Mabini: Philosopher of citizenship
Apolinario Mabini is primarily known as the “brains of the revolution,” Emilio Aguinaldo’s brilliant adviser, who guided the leader of the revolution through the essential steps of political consolidation and state formation after the June 12, 1898, proclamation of Philippine independence from Spain. But, there is another side of Mabini that is less appreciated. In clear didactic language, he also instructed Filipinos on the meaning and responsibilities of citizenship in a modern state.
Like Jose Rizal, Mabini understood what more than three centuries of colonial subjugation and indoctrination by the religious corporations had done to the consciousness of Filipinos. They had acquired all the wrong notions of what it meant to live in freedom, how to deal with authority, or how to lead an honorable life. Having been enslaved for centuries, they wallowed in their misery and vices, and lost the will to improve themselves.
He was bothered by the thought that, because of this, they might not prove equal to the challenge of self-rule. He hoped to see them confidently assert themselves as free citizens of a republic, rather than live as docile subjects of a monarchy or of a few homegrown political dynasties. To this purpose, he saw that an internal change was as necessary to political freedom as the building of new institutions of self-government.
It is worth recalling what Mabini wrote in his introduction to “The True Decalogue,” which was printed on June 24, 1898, and issued along with the other circulars of the revolutionary government. “[T]o be able to establish the true structure of our social regeneration, it is necessary for us to change radically, not only our institutions, but also our way of living and thinking. It is important to undergo an internal and external revolution at the same time; it is necessary to establish a more solid basis for moral education and to foreswear the vices that we have inherited from the Spaniards.”
Mabini’s Decalogue is a fascinating document, not only because it offers basic lessons in citizenship that remain relevant to our time, but also because, at a deeper level, it tries to replace the entrenched dichotomies of a religious culture and a hierarchical society with the more nuanced concepts of a secular and modern society. This subtle subversion begins with Mabini’s intriguing use of the word “true” (in Spanish, “verdadero”) as a qualifier for the Decalogue. This was apparently deliberate on Mabini’s part, a decision born of long reflection. In my view, he meant this harmless-sounding document to be a polemic against the other side of the distinction—namely, the “false” commandments of clerical rule.
Consider The True Decalogue’s first rule: “Love God and your honor over all things: God as the source of all truth, all justice and all activity; your honor, the only power that obliges you to be truthful, just and industrious.” Notice that God and honor are made to sit on the same bench. The closest synonym to honor I can think of is self-respect. It is this, according to Mabini, not God or his earthly agents, that commands us to be truthful, just and industrious.
God himself communicates to us directly through our conscience, says Mabini, a member of the Masonic fraternity. Hence, the second commandment: “Worship God in the form that your conscience deems most upright and fitting.” One can’t find a more succinct formulation of religious freedom than this.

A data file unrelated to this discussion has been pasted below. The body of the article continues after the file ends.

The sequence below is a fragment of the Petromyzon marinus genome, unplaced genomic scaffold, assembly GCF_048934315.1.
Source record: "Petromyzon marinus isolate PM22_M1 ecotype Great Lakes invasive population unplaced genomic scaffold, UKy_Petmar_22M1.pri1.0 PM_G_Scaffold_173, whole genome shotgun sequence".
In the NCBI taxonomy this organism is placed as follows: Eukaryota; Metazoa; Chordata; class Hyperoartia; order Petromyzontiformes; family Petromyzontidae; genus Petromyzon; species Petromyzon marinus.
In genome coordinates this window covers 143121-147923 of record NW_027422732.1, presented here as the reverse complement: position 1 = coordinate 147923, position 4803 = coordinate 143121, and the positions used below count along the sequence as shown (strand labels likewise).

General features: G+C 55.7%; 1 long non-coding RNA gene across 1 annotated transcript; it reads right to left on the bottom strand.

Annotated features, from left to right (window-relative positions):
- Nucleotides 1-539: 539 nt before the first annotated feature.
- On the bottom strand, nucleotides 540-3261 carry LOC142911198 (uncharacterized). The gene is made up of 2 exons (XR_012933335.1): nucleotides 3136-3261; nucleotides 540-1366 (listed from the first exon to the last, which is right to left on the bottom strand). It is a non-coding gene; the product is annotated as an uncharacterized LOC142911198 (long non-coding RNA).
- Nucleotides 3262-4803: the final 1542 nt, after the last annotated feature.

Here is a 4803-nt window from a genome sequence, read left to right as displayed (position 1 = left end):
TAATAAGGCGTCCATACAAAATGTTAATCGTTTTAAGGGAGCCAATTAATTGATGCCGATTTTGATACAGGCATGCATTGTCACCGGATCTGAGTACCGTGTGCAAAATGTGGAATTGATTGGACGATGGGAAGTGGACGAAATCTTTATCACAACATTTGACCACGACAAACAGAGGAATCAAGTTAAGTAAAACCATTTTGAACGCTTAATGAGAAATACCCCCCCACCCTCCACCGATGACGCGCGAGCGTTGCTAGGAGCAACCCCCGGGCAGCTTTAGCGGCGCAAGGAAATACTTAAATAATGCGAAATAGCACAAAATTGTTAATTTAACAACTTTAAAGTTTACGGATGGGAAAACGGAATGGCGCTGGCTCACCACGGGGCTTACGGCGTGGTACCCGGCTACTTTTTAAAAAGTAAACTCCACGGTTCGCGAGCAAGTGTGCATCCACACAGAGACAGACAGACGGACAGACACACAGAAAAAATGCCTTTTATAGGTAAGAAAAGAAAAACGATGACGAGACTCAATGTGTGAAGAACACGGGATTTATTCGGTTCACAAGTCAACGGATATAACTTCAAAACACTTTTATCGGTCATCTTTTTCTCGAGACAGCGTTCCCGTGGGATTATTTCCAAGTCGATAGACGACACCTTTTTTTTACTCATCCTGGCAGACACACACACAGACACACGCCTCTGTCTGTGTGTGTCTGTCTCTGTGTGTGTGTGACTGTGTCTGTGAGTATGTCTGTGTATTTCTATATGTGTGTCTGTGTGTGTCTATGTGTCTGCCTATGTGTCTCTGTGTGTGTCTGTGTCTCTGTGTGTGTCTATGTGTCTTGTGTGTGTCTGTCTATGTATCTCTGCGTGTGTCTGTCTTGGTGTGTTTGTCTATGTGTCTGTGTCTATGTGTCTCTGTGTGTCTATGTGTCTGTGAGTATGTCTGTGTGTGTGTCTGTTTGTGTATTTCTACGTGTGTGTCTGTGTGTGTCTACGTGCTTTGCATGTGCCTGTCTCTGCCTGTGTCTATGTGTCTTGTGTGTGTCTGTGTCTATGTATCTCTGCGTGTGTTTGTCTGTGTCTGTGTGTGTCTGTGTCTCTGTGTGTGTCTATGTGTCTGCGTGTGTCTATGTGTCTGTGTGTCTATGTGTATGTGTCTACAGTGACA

It is interesting to observe Mabini weave enlightenment themes into the strands of the deeply religious culture of his time. He wanted every Filipino to strive for personal perfection, develop his or her God-given talents rather than passively accept his or her fate in life. In this religious cosmology, he situates love of country. “Love your country after God and your honor, and more than you love yourself, because your country is the only paradise that God has given you in this life; the only patrimony of your race; the only inheritance from your ancestors; and the only future of your descendants: because of your country you have life, love and interests; happiness, honor and God.”
His concept of honor (what I call self-respect) is instructive. Filipinos, he said, must not equate the pursuit of this with the shedding of blood for one’s country. This is not where honor is found but in the everyday work we do for our country and for our neighbors—“we are here to work honorably, and later find rest in death, according to the Father of our country.” He knew that a nation of their own was a strange idea for many Filipinos at that time.
Our colonial masters hid this truth from us for a long time, Mabini said: “[T]hat you have a country and that you owe her everything, because she is all you have in this world.” Therefore: “Always look on your countryman as more than a neighbor: you will find in him a friend, a brother and at least the companion to whom you are tied by only one destiny, by the same happiness and sorrows, and by the same aspirations and interests.”
But, this is not the soaring rhetoric of an ordinary patriot. Mabini was far from being a chauvinist. For a man who never went abroad for his education, he had a broader view of the human community than most intellectuals of his generation. He saw nationalism as essential to the attainment of “all the objectives of human life” only “while the borders of the nations established and preserved by the egoism of race and of family remain standing….” Mabini would, no doubt, have felt equally at home in the modern world as Rizal.
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